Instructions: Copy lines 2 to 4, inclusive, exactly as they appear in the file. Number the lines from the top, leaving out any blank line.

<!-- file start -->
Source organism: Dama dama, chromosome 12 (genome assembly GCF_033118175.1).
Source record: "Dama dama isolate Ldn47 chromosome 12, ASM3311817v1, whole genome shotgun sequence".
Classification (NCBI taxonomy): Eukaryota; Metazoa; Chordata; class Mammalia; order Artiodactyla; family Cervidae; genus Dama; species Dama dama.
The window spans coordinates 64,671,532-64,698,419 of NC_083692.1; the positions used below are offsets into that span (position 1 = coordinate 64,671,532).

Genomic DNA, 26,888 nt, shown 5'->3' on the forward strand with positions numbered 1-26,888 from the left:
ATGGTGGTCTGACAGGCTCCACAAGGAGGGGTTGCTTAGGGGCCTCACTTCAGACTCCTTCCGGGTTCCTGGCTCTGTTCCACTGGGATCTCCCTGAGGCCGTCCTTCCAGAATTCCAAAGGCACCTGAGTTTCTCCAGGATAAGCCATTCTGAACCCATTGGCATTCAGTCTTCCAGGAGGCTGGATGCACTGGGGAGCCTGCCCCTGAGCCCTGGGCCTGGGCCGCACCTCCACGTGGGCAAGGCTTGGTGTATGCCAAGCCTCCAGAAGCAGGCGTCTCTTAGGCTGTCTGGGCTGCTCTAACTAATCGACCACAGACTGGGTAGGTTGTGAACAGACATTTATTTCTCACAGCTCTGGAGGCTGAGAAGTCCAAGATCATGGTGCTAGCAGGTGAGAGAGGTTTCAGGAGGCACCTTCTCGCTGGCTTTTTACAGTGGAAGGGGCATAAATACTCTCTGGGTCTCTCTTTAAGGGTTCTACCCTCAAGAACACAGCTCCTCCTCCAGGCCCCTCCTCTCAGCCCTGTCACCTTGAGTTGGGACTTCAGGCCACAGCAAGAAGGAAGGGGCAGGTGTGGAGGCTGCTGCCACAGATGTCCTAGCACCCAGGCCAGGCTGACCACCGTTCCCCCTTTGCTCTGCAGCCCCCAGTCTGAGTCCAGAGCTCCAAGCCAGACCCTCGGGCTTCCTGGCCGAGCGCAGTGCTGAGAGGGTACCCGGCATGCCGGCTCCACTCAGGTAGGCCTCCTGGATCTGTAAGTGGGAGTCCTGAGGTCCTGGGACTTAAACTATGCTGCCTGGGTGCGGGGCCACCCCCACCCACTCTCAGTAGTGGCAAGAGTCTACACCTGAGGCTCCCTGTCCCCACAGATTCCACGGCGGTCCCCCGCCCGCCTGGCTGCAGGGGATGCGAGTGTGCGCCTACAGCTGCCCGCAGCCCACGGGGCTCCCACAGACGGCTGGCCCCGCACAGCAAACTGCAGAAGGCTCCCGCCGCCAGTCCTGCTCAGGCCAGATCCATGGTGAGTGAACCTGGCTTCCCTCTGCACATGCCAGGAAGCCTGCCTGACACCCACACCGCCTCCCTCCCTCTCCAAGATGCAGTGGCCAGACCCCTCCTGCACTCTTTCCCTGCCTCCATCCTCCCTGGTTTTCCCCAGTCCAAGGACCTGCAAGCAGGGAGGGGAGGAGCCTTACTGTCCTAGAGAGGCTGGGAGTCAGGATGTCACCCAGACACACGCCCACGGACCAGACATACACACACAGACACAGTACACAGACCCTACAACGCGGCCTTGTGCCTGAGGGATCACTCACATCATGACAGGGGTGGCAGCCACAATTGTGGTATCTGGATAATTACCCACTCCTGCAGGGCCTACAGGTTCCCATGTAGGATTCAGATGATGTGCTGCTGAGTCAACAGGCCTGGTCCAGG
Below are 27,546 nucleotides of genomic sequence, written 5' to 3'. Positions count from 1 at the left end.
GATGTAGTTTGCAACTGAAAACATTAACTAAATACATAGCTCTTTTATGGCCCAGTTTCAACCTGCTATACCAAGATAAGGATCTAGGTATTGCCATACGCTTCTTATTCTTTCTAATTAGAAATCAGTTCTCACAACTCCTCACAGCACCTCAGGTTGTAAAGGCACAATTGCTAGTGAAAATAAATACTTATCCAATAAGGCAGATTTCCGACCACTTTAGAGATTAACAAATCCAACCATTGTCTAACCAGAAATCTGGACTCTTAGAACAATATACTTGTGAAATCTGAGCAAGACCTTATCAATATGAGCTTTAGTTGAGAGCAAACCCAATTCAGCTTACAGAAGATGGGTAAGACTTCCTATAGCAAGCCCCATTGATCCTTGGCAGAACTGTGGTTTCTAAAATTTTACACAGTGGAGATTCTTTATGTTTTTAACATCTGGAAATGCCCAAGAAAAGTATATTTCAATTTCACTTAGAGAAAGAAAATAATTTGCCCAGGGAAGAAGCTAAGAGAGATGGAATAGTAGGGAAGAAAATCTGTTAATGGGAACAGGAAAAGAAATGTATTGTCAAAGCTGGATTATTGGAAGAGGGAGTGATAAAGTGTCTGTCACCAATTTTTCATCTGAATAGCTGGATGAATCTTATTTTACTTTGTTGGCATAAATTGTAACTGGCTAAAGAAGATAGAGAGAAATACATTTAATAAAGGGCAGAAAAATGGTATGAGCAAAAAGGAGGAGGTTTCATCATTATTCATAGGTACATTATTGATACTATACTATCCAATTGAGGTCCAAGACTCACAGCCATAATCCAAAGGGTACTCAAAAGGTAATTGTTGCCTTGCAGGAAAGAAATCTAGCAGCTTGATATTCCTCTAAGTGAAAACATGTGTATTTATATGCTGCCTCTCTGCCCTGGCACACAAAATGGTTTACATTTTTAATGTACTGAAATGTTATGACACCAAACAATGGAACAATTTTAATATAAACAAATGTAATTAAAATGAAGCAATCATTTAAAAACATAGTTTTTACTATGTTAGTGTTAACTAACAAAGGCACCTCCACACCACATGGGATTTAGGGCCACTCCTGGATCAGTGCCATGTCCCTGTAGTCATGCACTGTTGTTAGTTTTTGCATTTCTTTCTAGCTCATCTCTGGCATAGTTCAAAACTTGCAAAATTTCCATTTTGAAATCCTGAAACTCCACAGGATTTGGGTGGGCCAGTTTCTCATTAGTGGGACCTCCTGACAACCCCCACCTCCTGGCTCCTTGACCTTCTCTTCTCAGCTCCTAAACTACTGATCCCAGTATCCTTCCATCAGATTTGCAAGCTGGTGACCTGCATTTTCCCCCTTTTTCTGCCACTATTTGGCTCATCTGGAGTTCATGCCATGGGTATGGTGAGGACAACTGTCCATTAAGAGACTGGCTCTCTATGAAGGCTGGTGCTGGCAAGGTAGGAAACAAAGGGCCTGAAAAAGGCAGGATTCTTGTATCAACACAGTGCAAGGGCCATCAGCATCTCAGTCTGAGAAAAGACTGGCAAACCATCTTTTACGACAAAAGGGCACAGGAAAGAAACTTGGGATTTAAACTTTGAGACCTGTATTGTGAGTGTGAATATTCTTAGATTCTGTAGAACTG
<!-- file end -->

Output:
Source record: "Dama dama isolate Ldn47 chromosome 12, ASM3311817v1, whole genome shotgun sequence".
Classification (NCBI taxonomy): Eukaryota; Metazoa; Chordata; class Mammalia; order Artiodactyla; family Cervidae; genus Dama; species Dama dama.
The window spans coordinates 64,671,532-64,698,419 of NC_083692.1; the positions used below are offsets into that span (position 1 = coordinate 64,671,532).